One paragraph says it all.
“The one real issue with overqualified candidates is whether they will stay. When a person steps down a level, and takes less pay, there is a real risk they will be vulnerable to recruiters, or will even seek another opportunity, seeing your position as only a stop-gap, or a way station on the path to something better. We ask candidates directly, “Why wouldn’t you make a move next year if a higher paying more responsible position became available?” If a candidate doesn’t have a really solid answer to this question – they are overqualified, and then I wouldn’t recommend the hire.”
Two issues with the above statement. First and completely obvious, is this really a market that favorable to job seekers that the threat of recruiters “stealing” them away is a valid concern? If its an industry that is requires specific skills or talent, then being overqualified is not an issue. No one is overqualified. The second is blatantly unfair. Let’s ask the question from the other side of the desk:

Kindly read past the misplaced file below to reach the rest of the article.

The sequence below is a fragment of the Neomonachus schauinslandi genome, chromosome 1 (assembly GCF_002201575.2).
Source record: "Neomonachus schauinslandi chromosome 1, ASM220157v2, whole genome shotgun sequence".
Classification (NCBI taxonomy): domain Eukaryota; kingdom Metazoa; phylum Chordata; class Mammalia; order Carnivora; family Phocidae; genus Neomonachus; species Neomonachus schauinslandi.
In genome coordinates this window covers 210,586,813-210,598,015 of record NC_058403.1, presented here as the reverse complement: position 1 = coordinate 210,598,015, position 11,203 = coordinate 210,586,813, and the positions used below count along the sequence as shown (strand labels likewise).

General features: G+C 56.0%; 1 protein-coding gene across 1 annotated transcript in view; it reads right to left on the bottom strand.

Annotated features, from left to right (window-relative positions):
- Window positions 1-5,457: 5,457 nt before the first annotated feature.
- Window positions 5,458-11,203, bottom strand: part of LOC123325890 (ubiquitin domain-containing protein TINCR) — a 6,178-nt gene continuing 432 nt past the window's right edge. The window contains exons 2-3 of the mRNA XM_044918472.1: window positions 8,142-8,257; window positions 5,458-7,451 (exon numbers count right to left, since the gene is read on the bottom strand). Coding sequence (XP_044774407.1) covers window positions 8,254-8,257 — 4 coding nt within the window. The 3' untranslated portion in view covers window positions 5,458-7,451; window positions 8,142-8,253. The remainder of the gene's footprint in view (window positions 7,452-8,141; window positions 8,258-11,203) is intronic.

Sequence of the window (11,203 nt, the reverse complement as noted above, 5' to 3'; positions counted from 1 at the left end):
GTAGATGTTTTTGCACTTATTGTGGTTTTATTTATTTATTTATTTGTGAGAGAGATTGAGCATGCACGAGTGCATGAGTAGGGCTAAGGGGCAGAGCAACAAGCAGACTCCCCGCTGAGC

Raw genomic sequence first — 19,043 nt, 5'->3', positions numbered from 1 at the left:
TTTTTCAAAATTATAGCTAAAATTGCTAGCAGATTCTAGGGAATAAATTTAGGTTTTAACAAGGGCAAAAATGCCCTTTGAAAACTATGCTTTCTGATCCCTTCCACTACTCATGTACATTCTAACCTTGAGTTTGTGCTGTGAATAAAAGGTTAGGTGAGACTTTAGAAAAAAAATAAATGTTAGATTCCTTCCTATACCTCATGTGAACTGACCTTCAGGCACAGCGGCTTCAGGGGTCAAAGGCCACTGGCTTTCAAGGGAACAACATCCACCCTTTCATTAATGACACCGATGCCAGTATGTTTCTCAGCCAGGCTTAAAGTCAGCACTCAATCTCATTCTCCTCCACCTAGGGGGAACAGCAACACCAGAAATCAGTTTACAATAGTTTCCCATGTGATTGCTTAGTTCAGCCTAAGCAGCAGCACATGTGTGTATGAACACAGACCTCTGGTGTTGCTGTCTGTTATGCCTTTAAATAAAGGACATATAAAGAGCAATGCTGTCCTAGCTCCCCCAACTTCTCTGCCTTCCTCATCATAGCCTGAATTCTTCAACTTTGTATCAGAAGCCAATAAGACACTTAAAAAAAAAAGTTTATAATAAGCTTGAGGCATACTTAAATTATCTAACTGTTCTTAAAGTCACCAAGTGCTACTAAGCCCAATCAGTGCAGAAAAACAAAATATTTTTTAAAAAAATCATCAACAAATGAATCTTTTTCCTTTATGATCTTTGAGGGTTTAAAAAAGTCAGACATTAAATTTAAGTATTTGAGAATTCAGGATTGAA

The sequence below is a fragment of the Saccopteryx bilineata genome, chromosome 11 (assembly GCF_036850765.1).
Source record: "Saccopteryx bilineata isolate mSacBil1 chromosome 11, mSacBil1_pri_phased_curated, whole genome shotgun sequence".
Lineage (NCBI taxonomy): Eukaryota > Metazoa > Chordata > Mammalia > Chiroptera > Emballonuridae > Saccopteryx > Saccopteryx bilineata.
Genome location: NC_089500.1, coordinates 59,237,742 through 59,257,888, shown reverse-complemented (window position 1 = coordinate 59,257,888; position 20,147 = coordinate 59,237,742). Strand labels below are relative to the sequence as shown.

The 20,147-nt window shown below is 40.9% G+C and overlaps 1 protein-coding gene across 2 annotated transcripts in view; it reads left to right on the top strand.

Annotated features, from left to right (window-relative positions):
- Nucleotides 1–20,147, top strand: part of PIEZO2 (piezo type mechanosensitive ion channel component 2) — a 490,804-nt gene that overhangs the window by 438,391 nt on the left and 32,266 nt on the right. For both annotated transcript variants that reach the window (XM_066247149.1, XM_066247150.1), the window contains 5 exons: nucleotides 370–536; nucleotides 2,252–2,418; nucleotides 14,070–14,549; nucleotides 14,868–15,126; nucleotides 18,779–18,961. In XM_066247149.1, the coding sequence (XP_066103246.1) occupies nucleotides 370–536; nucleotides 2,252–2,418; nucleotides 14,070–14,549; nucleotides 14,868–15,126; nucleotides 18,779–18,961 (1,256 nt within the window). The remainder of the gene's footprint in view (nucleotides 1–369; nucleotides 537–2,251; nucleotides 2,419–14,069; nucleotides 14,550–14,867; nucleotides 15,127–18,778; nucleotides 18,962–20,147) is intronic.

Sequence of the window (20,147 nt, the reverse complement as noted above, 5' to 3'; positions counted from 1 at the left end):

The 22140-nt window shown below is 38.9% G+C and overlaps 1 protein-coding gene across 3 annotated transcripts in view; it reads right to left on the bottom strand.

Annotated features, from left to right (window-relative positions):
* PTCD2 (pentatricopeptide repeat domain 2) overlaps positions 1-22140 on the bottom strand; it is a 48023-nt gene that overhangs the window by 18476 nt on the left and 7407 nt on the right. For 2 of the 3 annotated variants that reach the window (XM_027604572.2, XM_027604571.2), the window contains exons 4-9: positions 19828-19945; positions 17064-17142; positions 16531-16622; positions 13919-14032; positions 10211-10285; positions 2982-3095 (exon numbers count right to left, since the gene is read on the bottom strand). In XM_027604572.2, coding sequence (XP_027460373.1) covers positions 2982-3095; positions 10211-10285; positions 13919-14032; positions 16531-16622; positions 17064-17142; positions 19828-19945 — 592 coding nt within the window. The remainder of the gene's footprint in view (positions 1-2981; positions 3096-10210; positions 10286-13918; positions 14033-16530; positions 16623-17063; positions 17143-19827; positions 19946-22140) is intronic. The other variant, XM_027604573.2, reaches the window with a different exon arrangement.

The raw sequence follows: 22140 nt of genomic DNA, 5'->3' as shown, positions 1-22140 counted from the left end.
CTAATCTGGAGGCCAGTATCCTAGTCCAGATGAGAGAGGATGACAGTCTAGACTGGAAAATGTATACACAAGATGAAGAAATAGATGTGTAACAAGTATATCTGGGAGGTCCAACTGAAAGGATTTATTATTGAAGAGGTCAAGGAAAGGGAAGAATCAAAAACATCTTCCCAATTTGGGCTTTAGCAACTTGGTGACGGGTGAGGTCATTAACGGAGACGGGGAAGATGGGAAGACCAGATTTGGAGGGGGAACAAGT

“Why wouldn’t the company make a move and eliminate my job if they could replace me next year with a lower paid, but still viable employee with a different, but similar, job title?” They would, they will, and they do. All the time. The recruiter/hiring manager fear of an “overqualified” candidate jumping to the next, higher paying job is a total canard. Few people are switching companies these days. Most are thrilled to have a job (not necessarily the work or the company, just the employment) and few people have the the ability to take on the risk. The honest response is “overqualified” applicants come with too much potential baggage. Their own ideas, experience or a work style that may clash with the hiring manager. Fresh blood is cheaper and easier to mold. They’re also far less loyal, since they have no connection with the pension culture of our parents and grandparents, and the Gen Y work ethic can also be a challenge. Not that it matters in the end. The assumptions about workers that spend years building a career are usually too great to overcome. And that is truly a shame.